Paris with barely any traffic but plenty of Amour

This delightful and light-hearted film carries on in the tradition of gentle satire established by Mark Twain in his two popular novels 'The Innocents Abroad' and 'The Innocents at Home'. But instead of American 'innocents', this British film portrays British 'innocents', all except for a seasoned diplomat (Alastair Sim) making a first trip to Paris. The film follows the adventures of each character over the course of a weekend. They all fly out on the same plane and return on the same plane. We catch some wonderful glimpses of early performances by people who were later well known. Kenneth Williams is uncredited as someone arranging things beneath a counter in London Airport (not a window dresser, as wrongly described in IMDb), and in one fleeting cameo exchange, he manages to 'be Kenneth Williams' to an astonishing degree with just a few words. The 25 year-old Laurence Harvey, who is credited and not uncredited as claimed on IMDb, wears a tiny little moustache and is a floor waiter in a grand Paris hotel, complete with French accent. Claire Bloom plays an innocent your girl who has been 'saving up for ages' to afford her first weekend trip to Paris. She meets the romantic Claude Dauphin, and they have a weekend affair with numerous comical moments. Margaret Rutherford takes her easel and paints away in quaint streets and haunts the Louvre. She meets a British man who has lived in Paris for 30 years and has painted copies of the Mona Lisa 338 times but never sold one. She ends up being the first person to buy one, bringing ecstatic happiness to them both. There are some wonderful lines in the script. When Margaret Rutherford, who has never taken a plane before, is asked to fasten her seatbelt before takeoff, she answers innocently: 'But I haven't brought one with me.' James Copeland is excellent as a Scot in a kilt who meets a very sweet French shop girl and commences what will turn out to be a lasting romance. There are the usual jokes about his kilt, and the French women laugh at him heartily in the streets and one taunts him because she is wearing trousers and he is wearing a skirt. The film is shot on location in Paris, and it is astonishing to see how empty of traffic it was at that time. You could set up an easel in the middle of a quaint street and no car would come along and bother you for hours. Paris looks simply empty! And that can't just be because they cleared the locations for filming. From this film it is clear that it is not only the British visitors who are the 'innocents', it is the French as well, as very few of them have their own cars, and traffic is essentially nonexistent. Ronald Shiner is very amusing as a soldier who plays the drum in a military band which has travelled from Britain to play 'It's a Long Way to Tipperary', 'Colonel Bogey', and other such tunes on the occasion of the unveiling of a statue of Lord Byron. He becomes entangled with a French woman and when he discovers she has a child whom she can barely support, he gives her all his money. When he is being funny, his broad comedy technique verges on the over-obvious, but is tolerable for the character he plays. There are excellent performances from the French actresses Gaby Bruyère and Monique Gérard. There are some very fine moments in this multi-threaded film, and some genuine pathos along with all the good-natured comedy. It was written by Anatole de Grunwald, who had tremendous experience as a script writer as well as sophistication, so that the stories all work pretty well. Gordon Parry was the director, who two years before had directed TOM BROWN'S SCHOOLDAYS (1951); he died in 1961. This is a very entertaining and light-hearted film which shows a great deal of Paris as it was in 1952, and is also well worth seeing for those who are interested in the British stars of that era.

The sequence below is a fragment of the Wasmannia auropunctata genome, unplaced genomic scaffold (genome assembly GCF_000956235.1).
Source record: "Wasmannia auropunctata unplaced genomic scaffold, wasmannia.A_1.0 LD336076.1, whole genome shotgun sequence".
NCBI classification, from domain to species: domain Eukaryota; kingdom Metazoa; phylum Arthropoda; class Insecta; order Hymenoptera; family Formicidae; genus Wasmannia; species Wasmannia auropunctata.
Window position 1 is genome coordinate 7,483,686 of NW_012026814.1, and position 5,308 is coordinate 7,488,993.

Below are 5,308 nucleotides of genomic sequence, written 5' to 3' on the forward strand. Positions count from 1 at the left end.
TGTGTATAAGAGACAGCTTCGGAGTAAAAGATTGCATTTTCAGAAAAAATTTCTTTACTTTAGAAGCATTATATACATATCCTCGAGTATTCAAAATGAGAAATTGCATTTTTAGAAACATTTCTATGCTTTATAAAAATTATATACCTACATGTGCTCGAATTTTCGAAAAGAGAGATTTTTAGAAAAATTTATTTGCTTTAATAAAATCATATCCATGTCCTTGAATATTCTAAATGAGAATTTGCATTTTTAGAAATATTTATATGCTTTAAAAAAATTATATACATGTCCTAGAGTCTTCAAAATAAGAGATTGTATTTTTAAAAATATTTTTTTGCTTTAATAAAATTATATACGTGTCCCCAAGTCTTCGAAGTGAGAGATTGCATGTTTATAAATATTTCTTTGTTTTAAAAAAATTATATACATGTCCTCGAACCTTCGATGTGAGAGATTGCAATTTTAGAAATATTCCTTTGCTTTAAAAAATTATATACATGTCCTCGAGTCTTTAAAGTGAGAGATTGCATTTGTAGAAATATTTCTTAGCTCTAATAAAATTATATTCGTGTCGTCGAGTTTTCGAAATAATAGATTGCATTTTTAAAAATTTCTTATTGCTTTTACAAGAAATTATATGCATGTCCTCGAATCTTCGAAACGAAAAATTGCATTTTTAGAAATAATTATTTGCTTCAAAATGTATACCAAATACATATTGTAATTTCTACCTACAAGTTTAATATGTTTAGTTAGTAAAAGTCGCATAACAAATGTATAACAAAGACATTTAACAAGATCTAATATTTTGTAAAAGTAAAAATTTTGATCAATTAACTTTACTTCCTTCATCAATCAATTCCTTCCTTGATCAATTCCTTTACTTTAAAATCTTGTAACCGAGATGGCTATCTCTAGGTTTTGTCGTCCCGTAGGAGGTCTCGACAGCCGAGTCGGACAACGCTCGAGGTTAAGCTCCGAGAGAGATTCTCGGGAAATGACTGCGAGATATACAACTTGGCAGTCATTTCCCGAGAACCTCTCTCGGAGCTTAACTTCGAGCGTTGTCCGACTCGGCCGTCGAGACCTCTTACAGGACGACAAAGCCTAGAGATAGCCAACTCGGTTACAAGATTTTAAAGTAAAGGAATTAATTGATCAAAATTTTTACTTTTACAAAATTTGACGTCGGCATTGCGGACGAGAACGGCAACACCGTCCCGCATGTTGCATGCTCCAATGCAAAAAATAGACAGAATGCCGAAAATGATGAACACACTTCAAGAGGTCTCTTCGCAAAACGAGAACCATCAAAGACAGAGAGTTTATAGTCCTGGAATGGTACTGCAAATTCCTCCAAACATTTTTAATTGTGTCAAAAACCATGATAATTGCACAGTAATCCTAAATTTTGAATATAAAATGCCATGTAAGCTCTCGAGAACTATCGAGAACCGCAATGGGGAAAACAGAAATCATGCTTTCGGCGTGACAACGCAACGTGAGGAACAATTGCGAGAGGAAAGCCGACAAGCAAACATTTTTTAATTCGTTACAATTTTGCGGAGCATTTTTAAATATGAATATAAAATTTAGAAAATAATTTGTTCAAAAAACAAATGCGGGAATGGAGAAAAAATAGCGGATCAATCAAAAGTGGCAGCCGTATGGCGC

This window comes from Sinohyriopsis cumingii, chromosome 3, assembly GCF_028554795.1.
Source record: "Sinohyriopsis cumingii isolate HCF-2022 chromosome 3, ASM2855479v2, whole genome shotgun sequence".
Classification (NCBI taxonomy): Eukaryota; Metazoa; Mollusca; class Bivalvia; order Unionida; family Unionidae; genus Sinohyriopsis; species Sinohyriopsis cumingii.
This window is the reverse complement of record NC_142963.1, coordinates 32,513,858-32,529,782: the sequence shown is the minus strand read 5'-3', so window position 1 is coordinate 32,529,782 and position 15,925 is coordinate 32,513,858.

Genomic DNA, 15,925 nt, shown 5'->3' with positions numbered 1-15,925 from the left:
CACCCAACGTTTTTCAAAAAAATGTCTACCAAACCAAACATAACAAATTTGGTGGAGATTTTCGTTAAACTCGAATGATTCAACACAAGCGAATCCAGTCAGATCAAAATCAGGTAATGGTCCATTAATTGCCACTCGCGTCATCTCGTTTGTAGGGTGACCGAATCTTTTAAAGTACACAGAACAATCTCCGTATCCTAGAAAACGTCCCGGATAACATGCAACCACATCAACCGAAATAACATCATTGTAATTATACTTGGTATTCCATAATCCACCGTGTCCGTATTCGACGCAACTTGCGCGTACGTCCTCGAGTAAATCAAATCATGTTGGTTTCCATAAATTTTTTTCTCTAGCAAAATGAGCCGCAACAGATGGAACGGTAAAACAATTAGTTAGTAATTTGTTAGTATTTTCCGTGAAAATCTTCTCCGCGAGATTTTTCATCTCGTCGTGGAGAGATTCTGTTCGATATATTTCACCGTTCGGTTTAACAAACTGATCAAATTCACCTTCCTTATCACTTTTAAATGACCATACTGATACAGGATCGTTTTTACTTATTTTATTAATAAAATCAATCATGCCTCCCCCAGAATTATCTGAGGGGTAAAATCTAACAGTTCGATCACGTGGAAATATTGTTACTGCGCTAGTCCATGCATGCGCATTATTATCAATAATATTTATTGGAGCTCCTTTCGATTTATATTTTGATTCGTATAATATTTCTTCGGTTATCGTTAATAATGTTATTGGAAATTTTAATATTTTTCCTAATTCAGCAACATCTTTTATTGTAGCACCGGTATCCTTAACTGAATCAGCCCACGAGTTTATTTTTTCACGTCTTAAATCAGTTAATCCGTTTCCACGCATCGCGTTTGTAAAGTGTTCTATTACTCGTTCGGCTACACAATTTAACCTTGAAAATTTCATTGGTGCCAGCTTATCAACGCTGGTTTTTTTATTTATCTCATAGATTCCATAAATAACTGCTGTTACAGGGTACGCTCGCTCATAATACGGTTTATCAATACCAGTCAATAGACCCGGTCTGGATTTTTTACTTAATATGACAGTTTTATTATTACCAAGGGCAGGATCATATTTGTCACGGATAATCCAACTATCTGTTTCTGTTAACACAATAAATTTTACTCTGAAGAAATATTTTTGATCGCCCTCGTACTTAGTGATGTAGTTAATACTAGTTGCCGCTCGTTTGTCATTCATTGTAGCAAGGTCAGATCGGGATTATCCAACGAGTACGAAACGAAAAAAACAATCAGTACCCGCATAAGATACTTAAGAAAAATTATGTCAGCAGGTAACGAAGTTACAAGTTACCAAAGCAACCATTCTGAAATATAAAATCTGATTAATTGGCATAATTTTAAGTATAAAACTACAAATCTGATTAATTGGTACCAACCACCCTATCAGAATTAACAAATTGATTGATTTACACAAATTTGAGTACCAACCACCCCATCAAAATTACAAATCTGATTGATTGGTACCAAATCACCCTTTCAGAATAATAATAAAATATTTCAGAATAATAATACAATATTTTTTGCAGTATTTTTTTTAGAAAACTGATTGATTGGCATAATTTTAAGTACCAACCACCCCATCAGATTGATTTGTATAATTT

Reviewed by bkoganbing 6 / 10

Paris takes the British

Innocents In Paris is several tales interwoven of a few British subjects going over the Channel on a weekend jaunt to gay Paree. For some like stuffy British diplomat Alastair Sim it's business as he's at a European economic conference as the British delegate. Pleasure almost gets forced on him as he arranges a back channel meeting with Russian delegate Peter Illing who shows Sim the pleasures of vodka and champagne and a few other things that Paris offers. They even get a little business done.

Margaret Rutherford is just Margaret Rutherford as an eccentric painter who for a weekend does a Gene Kelly as she paints and sells her product in the streets of Montmartre.

Romance in this film is handled by young Claire Bloom who gets some heavy wooing by Claude Dauphin. That one doesn't go quite on course, still it's a once in a lifetime experience.

That and a few others make Innocents In Paris a delightful experience and a look at post World War 2 Paris. It still holds up well because the experiences are eternal.